- Code HLTH3003
- Unit Value 6 units
- Offered by School of Medicine and Psychology
- ANU College ANU Joint Colleges of Science
- Course subject Health Science
- Areas of interest Anthropology, Philosophy, Sociology, Health
- Academic career UGRD
- Mode of delivery In Person
This course will provide an introduction to bioethics as an academic field of social, cultural and political significance. Beginning with its inception in the late 1960’s, this course will commence with a historical overview of the fields or disciplines development. Subsequently we will consider a number of substantive topics of bioethical concern, and do so from a range of disciplinary perspectives, thereby attempting to 'go beyond' the limits of applied bioethical thought. Concepts and definitions of life and death will be discussed in the context of contemporary bioethical discourse. We will then explore the phenomenon of medicalisation in which human conditions and problems come to be defined and treated as medical conditions. This will then be taken up in the context of bioethical speculations regarding ‘love drugs.’ Looking to the future, we will explore emerging bioethical challenges brought by rapid advances in technology and medicine as well as interrelated social changes and cultural developments. Having taken this course you will have a good grasp of bioethics as an academic field, as an influential mode of thought that not only shapes the way we understand the life sciences and healthcare but also contributes to the way we shape ourselves and our moral culture(s). You will also be in a position to appreciate the fact that our collective responses to these issues will fundamentally shape our future existence.
Upon successful completion, students will have the knowledge and skills to:
- Demonstrate an awareness of the historical and intellectual origins of bioethics and the benefits and limitations of an interdisciplinary approach.
- Define historical and current theoretical and conceptual definitions of life and death and their role within contemporary bioethical discourse(s).
- Demonstrate increased capacity to critically evaluate bioethical issues from a range of interdisciplinary perspectives as presented in academic and non-academic discourses.
- Review, appraise and critically engage with the phenomenon of bio/medicalisation and its relationship with the way human conditions, identities and behaviors are understood.
- Identify and reflect upon the bioethical challenges that result from rapid and unpredictable advancements in the biosciences, biotechnology and medicine and their influence on the (bio)political landscape.
- Discuss the (bio)political role of bioethics in regulating and governing biotechnologies, biomedical practices and critically reflect upon the way in which these forces shape the socio-cultural contexts we inhabit.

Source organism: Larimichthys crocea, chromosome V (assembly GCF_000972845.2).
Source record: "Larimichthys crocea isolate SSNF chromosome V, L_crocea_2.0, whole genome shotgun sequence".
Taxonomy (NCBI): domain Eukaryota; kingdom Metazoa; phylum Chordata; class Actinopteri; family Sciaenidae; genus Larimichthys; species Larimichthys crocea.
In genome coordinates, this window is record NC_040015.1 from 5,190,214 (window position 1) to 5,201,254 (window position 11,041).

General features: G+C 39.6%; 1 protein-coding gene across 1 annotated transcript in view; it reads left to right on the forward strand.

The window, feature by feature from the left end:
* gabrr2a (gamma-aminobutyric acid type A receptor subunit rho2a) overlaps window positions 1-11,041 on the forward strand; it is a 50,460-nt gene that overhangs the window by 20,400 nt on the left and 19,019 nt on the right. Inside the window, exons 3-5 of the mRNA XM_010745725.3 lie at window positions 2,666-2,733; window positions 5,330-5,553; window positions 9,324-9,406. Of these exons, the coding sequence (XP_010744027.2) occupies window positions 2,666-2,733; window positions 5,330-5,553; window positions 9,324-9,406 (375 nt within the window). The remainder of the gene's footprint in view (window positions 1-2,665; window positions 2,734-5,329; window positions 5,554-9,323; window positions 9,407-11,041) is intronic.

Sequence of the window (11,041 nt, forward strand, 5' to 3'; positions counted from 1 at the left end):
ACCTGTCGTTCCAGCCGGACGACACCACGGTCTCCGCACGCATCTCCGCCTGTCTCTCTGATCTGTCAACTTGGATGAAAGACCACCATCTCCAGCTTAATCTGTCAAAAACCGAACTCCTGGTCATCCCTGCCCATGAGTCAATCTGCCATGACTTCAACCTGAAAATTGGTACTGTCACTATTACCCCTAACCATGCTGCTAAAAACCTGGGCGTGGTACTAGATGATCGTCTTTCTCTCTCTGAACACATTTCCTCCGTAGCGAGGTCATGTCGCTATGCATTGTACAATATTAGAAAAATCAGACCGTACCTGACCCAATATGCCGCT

- 1 x 1,000 word essay (30) [LO 1,2,3]
- Essay plan (800 words) (25) [LO 3,4]
- 1 x 2,500 word essay (45) [LO 3,4,5,6]
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The expected workload will consist of approximately 130 hours throughout the semester including:
- Face-to face component which may consist of 12 x 3 hours seminars (composed of lecture and small group discussions) per semester (36 hours).
- Approximately 94 hours of self-study which will include preparation for lectures, presentations and other assessment tasks.
Students are expected to actively participate and contribute towards discussions, as least some of which will be dedicated to developing the essay plan and final assessment.
To be determined
Requisite and Incompatibility
Each week there will be one or two assigned readings and a number of additional readings that will provide a starting place for the assessment relating to that week.
In each week there will be around 2 assigned readings. An additional number of suggested readings will also be provided so as to provide a starting point for those writing their essays on that weeks topic. The following references provide a sense of the underpinning literature:
Borry, P., P. Schotsmans, and K. Dierickx. 2005. ‘The Birth of the Empirical Turn in Bioethics.’ Bioethics 19(1): 49–71. [See also: Hurst, S.A. 2010. ‘What “Empirical Turn” in Bioethics?’ Bioethics 24(8): 439–44.]
Caplan, A.L. 1980. ‘Ethical Engineers Need Not Apply: The State of Applied Ethics Today’. Science, Technology & Human Values 6(33): 24–32.
Daniels N. 2000. Normal Functioning and the Treatment-Enhancement Distinction. Cambridge Quarterly of Healthcare Ethics. 9(3):309–22.
Earp, B., A. Sandberg, and J. Savulescu. 2015. ‘The Medicalization of Love’. Cambridge Quarterly of Healthcare Ethics 24(3): 323–36. [See associated commentaries and response to critics in same issue, and Emmerich, (2016)]
Emmerich, Nathan. 2016. ‘Limitations in the Bioethical Analysis of Medicalisation: The Case of Love Drugs’. Social Theory & Health. 14(1): 109–128.
Fausto-Sterling A. 1993, The Five Sexes: Why Male and Female are not Enough. The Sciences 33:20–24. (and: Fausto-Sterling A. 2000. The Five Sexes, Revisited. Sciences; 40:18–23.)
Fox, R.C., and J.P. Swazey. 1984. ‘Medical Morality Is Not Bioethics: Medical Ethics in China and the United States’. Perspectives in Biological Medicine 27(3): 336–60.
Giacomini M. 1997. A change of heart and a change of mind? Technology and the redefinition of death in 1968. Soc Sci Med 44(10):1465–82.
Jonsen, A.R. 1998. The Birth of Bioethics. New York: Oxford University Press.
Kaufman, S.R. & Morgan, L.M. 2005. ‘The Anthropology of the Beginnings and Ends of Life’. Annual Review of Anthropology 34(1): 317–41.
Macklin, R. 2003. ‘Dignity Is a Useless Concept’. BMJ: British Medical Journal 327(7429): 1419–20.
Parens, E. 2013 ‘On Good and Bad Forms of Medicalizat
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